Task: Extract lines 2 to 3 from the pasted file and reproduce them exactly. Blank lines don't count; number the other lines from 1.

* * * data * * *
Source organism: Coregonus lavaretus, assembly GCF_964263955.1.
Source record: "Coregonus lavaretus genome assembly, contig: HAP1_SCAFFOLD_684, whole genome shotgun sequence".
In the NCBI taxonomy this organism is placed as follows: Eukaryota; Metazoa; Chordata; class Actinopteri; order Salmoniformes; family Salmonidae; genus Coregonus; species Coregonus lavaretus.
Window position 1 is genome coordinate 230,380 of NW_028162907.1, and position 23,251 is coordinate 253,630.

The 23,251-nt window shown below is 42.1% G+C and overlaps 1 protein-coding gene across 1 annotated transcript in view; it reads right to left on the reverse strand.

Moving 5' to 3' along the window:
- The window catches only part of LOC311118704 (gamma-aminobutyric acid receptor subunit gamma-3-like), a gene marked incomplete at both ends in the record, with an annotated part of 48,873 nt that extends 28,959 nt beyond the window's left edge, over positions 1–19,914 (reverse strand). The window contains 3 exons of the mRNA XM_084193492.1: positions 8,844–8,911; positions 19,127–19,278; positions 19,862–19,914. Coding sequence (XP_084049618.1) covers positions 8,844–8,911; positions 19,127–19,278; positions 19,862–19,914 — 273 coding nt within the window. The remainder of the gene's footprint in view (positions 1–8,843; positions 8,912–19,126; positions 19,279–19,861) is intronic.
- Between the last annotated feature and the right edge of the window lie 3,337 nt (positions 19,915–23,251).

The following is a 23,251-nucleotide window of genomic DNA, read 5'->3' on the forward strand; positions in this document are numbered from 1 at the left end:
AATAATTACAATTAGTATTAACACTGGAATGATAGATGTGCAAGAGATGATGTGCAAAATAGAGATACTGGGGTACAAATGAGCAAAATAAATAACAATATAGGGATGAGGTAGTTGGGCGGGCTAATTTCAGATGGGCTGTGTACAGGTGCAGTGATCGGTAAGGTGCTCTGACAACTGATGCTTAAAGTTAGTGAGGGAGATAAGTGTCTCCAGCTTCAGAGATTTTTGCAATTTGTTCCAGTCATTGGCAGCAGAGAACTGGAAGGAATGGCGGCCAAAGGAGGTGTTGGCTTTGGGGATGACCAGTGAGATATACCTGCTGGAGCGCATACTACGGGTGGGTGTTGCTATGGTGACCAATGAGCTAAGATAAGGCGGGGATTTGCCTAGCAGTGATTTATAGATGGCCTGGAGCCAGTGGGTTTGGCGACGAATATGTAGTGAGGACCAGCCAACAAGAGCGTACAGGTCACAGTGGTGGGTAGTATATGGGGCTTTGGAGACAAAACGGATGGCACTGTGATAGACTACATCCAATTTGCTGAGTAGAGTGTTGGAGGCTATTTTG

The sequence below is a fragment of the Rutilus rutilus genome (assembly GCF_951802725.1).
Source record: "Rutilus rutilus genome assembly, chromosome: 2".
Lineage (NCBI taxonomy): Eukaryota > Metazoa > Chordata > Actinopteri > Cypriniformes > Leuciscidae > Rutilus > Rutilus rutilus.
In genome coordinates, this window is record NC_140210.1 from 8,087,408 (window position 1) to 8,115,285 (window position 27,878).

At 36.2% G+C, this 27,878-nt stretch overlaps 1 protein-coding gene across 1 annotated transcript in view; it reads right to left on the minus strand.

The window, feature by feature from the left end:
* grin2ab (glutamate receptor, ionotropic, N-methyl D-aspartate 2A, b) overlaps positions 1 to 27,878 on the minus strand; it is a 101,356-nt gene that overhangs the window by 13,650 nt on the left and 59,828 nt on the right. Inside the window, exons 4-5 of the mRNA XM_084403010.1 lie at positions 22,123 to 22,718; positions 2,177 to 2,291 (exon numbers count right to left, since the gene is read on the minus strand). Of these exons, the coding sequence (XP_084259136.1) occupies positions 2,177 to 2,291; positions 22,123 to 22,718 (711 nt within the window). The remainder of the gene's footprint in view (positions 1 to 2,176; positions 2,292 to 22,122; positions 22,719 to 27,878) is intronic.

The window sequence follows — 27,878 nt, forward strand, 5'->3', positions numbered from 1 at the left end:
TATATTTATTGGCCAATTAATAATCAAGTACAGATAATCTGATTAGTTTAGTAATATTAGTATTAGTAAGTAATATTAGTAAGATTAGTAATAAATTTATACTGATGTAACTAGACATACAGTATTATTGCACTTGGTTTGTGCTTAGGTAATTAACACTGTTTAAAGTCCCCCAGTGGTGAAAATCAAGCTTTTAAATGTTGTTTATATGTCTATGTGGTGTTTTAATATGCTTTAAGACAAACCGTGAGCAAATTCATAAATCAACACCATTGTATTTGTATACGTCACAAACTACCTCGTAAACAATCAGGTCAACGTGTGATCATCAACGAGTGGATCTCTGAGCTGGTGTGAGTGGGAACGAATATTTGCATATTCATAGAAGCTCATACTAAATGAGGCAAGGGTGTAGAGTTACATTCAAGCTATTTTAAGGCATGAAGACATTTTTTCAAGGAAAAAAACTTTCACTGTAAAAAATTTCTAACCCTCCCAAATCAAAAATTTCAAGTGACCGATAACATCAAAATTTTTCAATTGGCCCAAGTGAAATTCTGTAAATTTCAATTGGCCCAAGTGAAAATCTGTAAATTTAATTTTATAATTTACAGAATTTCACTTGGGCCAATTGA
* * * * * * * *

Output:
Source record: "Coregonus lavaretus genome assembly, contig: HAP1_SCAFFOLD_684, whole genome shotgun sequence".
In the NCBI taxonomy this organism is placed as follows: Eukaryota; Metazoa; Chordata; class Actinopteri; order Salmoniformes; family Salmonidae; genus Coregonus; species Coregonus lavaretus.